|Author||Sir Walter Scott|
|Original title||Sir Walter Scott Bart of Abbotsford his Gurnal|
|Media type||Print (Hardback & Paperback)|
|Pages||416 pp. + 517 pp. (1890 edition)|
The Journal of Sir Walter Scott is a diary which the novelist and poet Walter Scott kept between 1825 and 1832. It records the financial disaster which overtook him at the beginning of 1826, and the efforts he made over the next seven years to pay off his debts by writing bestselling books. Since its first complete publication in 1890 it has attracted high praise, being considered by many critics one of the finest diaries in the language.
The manuscript of the Journal, "a handsome lockd volume" as Scott called it, is of quarto size and bound in vellum. The handwriting displayed in it, especially after his final series of strokes, is so atrociously difficult that, according to the Journal's most recent editor, a perfectly accurate transcription is quite impossible.    The title-page bears this inscription: 
SIR WALTER SCOTT BARTofAbbotsfordHIS . GURNAL*Vol. IAs I walked by myselfI talkd to my selfAnd thus my self said to meOld Song.
A hard word so spelld on the Authority of Miss Scott now Mrs. Lockhart
The manuscript was kept at Abbotsford after Scott's death, but was bought by the financier J. P. Morgan around 1900, and is now in the Morgan Library in New York. 
In July 1825 Scott acquired a copy of the Diary of Samuel Pepys , which had just been published for the first time, and according to his son-in-law J. G. Lockhart, "I never observed him more delighted with any book whatsoever".  Later that year he read a manuscript copy of Byron's 1821 journal and was impressed by Byron's plan of writing a desultory, unsystematic record of his actions, thoughts and memories, which combined the maximum of interest for the reader with the minimum of effort for the writer. Inspired by these two models, he opened his own new diary on November 20, 1825 and wrote the first entry.     Only two days later he noted doubts as to the financial stability of the publisher Archibald Constable & Co., which concerned him greatly since he had a large stake in the firm.  His worst fears were realized the following year when Constable failed, bringing James Ballantyne & Co., in which Scott was a partner, down with him. Scott found himself personally liable for debts totalling more than £125,000.  He resolved to pay off the debts by his own labours as a novelist rather than accept bankruptcy, and the Journal records his unceasing efforts to do this as he writes a series of novels and histories, including Woodstock , The Surgeon's Daughter, The Fair Maid of Perth , Anne of Geierstein , Count Robert of Paris , The Siege of Malta , Bizarro , The Life of Napoleon Buonaparte and Tales of a Grandfather . Other disasters are recorded in the Journal, such as the death of his wife in 1826, and a series of strokes which increasingly undermined his physical and mental powers. In July 1828 he allowed the habit of keeping his journal to lapse for several months, but returned to the task from January 1829 to July 1829 and from May 1830 to May 1831. In October 1831 he again resumed the Journal, having been offered £1000 or £1500 by his publisher Robert Cadell for some record of his forthcoming voyage to Malta and Italy.  He finally abandoned work on it in Naples in April 1832, the last entry ending in the middle of a sentence. 
From the time of the Journal’s first publication extraordinary claims have been made for it. In 1891 Algernon Swinburne wrote that "The too long delayed publication of his Journal is in every way an almost priceless benefit; but as a final illustration and attestation of a character almost incomparably lovable, admirable, and noble, it is a gift altogether beyond price."  The biographer Hesketh Pearson thought it "Perhaps the most valuable, certainly the most moving, of all his productions; and, since it displays a man whose goodness of heart balanced his greatness of mind, incomparably the most interesting work of its kind ever written."  The novelist Hugh Walpole called it "that masterpiece of human nature".  For Virginia Woolf, "Scott's Journals are the best life of Scott in existence...they contain Scott in his glory and Scott in his gloom...in a few passages Scott throws more light upon his genius and its limitations than all his critics in their innumerable volumes".  The Scott scholar David Hewitt agreed, writing that "There is no greater or more moving diary in English"; however he also made the point that its fine artistic shape cannot be credited to Scott, since he quite fortuitously took up the Journal as the tragedy of his last years was about to begin.  The literary historian Oliver Elton believed that the Journal’s high place in English literature was secure: "Whatever else of Scott's may lose its colour with time, the Journal cannot do so, with its accurate, unexaggerated language of pain."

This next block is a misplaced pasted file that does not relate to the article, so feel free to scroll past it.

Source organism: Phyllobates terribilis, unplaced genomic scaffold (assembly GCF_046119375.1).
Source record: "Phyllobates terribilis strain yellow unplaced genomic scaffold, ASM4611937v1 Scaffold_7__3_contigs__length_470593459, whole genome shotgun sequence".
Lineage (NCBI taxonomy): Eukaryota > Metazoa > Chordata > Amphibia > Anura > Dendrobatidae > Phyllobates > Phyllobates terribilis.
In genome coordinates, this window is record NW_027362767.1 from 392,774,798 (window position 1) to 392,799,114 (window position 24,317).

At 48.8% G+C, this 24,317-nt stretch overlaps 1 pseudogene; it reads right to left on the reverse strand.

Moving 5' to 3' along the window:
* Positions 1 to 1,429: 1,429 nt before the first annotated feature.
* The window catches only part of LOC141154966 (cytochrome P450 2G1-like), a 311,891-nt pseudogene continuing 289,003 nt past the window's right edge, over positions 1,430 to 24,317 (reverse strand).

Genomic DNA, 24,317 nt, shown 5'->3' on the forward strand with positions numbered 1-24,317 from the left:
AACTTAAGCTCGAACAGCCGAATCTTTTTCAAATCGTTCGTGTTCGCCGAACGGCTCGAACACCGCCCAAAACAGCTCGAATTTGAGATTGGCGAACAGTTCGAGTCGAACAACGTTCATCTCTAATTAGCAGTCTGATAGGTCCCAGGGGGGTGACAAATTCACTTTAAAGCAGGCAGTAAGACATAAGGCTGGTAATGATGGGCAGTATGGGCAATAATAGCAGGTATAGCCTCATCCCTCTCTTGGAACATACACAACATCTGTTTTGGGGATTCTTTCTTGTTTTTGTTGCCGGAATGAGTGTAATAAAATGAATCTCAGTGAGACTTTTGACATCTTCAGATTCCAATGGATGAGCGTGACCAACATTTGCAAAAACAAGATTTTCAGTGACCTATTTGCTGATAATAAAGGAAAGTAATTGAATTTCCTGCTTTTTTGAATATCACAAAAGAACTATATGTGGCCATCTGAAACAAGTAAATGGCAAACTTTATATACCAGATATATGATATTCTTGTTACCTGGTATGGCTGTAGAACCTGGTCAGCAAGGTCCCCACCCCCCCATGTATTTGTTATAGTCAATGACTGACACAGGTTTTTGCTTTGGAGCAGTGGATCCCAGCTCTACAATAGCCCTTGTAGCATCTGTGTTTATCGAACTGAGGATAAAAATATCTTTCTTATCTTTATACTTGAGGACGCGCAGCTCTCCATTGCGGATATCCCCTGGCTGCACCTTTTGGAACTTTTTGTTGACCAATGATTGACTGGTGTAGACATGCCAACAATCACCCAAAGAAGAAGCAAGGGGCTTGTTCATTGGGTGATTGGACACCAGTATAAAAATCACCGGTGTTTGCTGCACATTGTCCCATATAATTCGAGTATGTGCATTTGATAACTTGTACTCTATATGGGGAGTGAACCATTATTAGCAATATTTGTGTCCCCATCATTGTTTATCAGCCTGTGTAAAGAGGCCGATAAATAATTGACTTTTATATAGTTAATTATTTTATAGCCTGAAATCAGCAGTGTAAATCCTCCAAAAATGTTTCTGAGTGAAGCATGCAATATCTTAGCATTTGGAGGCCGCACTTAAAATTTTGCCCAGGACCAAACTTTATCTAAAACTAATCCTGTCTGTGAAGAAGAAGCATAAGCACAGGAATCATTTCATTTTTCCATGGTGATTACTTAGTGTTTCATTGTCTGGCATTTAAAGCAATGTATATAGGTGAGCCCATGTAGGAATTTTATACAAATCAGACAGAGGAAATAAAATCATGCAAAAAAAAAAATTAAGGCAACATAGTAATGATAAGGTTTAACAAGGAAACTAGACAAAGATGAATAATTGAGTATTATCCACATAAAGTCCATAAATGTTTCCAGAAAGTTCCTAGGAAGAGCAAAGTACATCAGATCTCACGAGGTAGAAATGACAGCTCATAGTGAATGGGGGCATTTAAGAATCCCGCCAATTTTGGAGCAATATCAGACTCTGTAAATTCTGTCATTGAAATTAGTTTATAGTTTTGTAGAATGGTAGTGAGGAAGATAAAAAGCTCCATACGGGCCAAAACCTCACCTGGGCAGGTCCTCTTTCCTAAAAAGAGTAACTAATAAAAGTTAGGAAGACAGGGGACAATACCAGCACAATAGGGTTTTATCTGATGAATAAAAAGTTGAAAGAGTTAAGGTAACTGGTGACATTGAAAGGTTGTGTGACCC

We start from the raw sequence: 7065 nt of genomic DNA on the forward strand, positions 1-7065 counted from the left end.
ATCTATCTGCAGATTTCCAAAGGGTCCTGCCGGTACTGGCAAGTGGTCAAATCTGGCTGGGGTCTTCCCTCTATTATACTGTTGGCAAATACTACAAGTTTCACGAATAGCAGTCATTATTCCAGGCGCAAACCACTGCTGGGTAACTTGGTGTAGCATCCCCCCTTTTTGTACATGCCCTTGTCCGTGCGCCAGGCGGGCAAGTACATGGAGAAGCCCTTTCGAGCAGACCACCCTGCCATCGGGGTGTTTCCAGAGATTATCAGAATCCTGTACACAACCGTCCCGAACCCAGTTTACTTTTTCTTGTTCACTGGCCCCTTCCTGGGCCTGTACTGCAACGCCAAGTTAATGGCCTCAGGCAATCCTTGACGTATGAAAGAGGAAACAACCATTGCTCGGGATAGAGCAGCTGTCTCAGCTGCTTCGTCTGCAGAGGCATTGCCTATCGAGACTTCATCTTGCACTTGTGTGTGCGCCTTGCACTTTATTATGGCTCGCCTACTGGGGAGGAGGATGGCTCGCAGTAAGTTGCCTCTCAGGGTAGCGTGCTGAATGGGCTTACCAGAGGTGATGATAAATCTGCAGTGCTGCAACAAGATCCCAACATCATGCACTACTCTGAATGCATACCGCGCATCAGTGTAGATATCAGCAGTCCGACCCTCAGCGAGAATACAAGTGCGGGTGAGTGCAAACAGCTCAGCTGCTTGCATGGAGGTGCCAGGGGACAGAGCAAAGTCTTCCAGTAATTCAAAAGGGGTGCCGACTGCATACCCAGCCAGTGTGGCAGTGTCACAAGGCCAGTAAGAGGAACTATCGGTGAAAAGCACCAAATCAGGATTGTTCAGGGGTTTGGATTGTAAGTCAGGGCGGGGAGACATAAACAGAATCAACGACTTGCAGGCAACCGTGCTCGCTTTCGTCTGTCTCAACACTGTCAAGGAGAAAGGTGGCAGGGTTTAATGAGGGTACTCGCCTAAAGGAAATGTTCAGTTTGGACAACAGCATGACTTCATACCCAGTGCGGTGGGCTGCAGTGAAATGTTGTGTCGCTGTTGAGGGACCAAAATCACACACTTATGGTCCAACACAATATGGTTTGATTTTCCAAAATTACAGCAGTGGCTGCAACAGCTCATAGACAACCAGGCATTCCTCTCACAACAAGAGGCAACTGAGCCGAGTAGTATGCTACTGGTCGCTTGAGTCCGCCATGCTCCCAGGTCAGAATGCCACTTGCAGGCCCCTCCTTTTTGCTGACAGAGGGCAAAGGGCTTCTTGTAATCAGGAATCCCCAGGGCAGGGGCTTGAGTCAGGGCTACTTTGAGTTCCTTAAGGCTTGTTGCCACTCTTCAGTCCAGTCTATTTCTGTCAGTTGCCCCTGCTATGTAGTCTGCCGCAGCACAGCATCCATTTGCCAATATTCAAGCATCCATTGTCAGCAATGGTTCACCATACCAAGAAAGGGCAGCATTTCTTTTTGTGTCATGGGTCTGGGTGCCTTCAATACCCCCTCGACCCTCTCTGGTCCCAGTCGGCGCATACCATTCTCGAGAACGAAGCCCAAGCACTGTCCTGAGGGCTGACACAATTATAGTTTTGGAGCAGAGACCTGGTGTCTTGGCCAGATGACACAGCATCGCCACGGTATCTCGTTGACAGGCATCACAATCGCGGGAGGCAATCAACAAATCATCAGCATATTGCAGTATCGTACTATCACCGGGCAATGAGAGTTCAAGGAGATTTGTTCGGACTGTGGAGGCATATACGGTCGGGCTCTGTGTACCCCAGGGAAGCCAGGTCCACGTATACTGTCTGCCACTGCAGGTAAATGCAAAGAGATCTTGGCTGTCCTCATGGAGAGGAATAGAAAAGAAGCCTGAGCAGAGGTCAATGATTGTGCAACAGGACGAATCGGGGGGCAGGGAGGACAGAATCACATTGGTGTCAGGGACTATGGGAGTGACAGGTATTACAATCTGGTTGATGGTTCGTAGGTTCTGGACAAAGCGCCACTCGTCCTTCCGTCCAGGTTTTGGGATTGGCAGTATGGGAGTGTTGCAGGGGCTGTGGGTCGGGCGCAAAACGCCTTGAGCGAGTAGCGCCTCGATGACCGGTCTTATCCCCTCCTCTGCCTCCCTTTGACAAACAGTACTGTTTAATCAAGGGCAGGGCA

Lockhart believed that Scott knew his Journal would eventually be published, but he nevertheless called it "The most candid Diary that ever man penned".   The theme of the Journal's candour has been taken up by many later critics. C. S. Lewis considered that it was "One of the sincerest books in the world, and (what is not exactly the same thing) full of self-knowledge."  The novelist John Buchan wrote that "It is one of the most complete expressions of a human soul that we possess… There is no reticence and no posturing, because he is speaking to his own soul…The greatest figure he ever drew is in the Journal, and it is the man Walter Scott."  W. E. K. Anderson added the other side of the coin: "It is candid about Scott himself. It is neither informative nor candid about other people."  The novelist and critic A. N. Wilson judged it to be a truthful record of an unusual kind:
There is nothing in it which can be contradicted by other biographical evidence…Yet there is something extremely conscious about it. It is far more than a work of art. Scott was not making himself out to be someone that he was not; rather, the Journal is his record of how he made himself conform to the heroic standards of his own fictions…Scott was intent on facing [his difficulties and sorrows] with the bravado of Burley and the stubbornness of Jeanie Deans. 
John Sutherland offered a dissenting view of the Journal's sincerity. He thought that Scott, foreseeing eventual publication, took the opportunity to influence history's view of his financial crisis: "In these appallingly humiliating circumstances it evidently became more important than ever that he should preserve a noble image of himself in extremis for posterity." 
Abbotsford is a historic country house in the Scottish Borders, near Galashiels, on the south bank of the River Tweed. Now open to the public, it was built as the residence of historical novelist and poet Sir Walter Scott between 1817 and 1825. It is a Category A Listed Building and the estate is listed in the Inventory of Gardens and Designed Landscapes in Scotland.